Real Estate Capital Gains and Capital Losses

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These days a lot of people are asking questions about how to take losses when they sell or otherwise dispose of their property, but there are still people making money on the sale.

Today, let’s look at capital gains and capital losses. We’ve known for years that the Bush tax cuts were going to run out this past year (2010) and so it was almost a given that the capital gains rates were going to go up. There were fewer people doing like kind exchanges with properties that had gains because it was assumed that the rate was going up. Since a like kind exchange defers the tax until a later date, it seemed to make sense that you’d want to pay tax now at a lower rate. Then, Congress extended the Bush tax cuts and we still have the same lower rates through the end of 2012.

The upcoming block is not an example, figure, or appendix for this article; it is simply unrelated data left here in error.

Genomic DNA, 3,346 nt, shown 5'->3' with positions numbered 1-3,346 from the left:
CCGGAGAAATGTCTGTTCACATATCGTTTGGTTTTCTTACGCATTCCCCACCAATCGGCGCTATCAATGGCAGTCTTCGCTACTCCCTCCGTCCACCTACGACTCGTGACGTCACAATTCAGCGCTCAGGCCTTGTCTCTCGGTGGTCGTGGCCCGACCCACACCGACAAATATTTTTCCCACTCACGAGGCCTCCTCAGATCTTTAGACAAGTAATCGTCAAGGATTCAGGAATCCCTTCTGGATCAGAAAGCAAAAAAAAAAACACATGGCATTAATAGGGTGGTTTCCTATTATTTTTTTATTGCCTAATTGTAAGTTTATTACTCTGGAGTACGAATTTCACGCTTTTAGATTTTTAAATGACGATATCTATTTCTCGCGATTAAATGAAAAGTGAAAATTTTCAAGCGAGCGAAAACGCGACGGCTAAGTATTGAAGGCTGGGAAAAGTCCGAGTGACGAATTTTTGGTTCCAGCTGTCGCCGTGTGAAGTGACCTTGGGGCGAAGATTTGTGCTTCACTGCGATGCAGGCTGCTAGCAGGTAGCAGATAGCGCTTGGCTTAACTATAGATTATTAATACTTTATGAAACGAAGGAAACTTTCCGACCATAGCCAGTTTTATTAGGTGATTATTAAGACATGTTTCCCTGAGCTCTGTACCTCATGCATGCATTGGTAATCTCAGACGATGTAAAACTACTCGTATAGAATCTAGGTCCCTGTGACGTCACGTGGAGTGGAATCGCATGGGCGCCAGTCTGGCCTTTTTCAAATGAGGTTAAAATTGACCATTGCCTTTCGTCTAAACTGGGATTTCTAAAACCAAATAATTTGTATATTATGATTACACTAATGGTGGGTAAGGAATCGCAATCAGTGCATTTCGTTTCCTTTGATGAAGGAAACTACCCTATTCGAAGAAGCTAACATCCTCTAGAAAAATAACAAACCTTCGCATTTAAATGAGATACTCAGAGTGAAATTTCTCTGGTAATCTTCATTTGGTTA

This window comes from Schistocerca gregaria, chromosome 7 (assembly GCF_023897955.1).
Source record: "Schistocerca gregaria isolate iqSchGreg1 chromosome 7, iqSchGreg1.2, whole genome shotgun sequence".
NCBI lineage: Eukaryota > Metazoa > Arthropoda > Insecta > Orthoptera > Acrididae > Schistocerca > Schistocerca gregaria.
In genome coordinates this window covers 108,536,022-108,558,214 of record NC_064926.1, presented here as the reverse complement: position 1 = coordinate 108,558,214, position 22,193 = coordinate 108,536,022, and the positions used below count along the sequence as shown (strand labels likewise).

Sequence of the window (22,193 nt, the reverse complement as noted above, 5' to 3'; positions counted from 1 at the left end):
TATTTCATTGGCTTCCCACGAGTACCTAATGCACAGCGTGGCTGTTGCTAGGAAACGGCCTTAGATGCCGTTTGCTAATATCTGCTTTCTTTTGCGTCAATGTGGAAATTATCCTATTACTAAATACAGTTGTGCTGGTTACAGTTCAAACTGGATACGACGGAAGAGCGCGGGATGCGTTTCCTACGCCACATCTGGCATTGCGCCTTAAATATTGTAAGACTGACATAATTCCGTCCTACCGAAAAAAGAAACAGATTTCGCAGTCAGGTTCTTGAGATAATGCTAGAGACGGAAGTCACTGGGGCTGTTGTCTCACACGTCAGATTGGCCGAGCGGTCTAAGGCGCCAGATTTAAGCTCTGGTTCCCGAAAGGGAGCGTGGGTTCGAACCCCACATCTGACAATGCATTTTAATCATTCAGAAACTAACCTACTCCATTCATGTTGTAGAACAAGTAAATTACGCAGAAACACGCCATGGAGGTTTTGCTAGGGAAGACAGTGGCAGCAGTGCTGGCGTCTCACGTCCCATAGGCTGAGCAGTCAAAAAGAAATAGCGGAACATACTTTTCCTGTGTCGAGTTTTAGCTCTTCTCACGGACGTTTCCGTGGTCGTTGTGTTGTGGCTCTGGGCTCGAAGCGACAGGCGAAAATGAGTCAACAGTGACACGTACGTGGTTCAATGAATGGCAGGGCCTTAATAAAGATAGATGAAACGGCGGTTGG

There’s a lesson in that for all of us. When it comes to tax planning, the law you have today is worth a thousand “what if’s” because even when it seems a 1005 shoe-in, things change. And in this case, the capital gains change the pundits all claimed was certain didn’t happen. Make your tax decisions based on laws today not what ‘might’ happen tomorrow.

The capital gains rate for 2011 and 2012 will continue to be 0% if you’re in the 15% or lower tax bracket. If you’re in the 25% or higher, it tops out at 15%.

Capital losses are different. While you want to have your real estate qualify, if at all possible, for capital gains treatment, you don’t want to have it qualify for capital losses. That’s because capital losses are first used to offset capital gains and then you can take $3,000 in addition. If you just lost $300,000 on a property and have no capital gains, it will take you 100 years to take advantage of that loss. Ouch.

Capital gains and losses are reported on your Schedule D of your Form 1040.

If you’re looking at gain or loss on the disposal of real estate, make sure you have an experienced real estate tax pro review your options. One slight change could mean thousands of dollars of difference in your taxes.

For more information on how to save money on real estate, check out Real Estate Loopholes Home Study Course.

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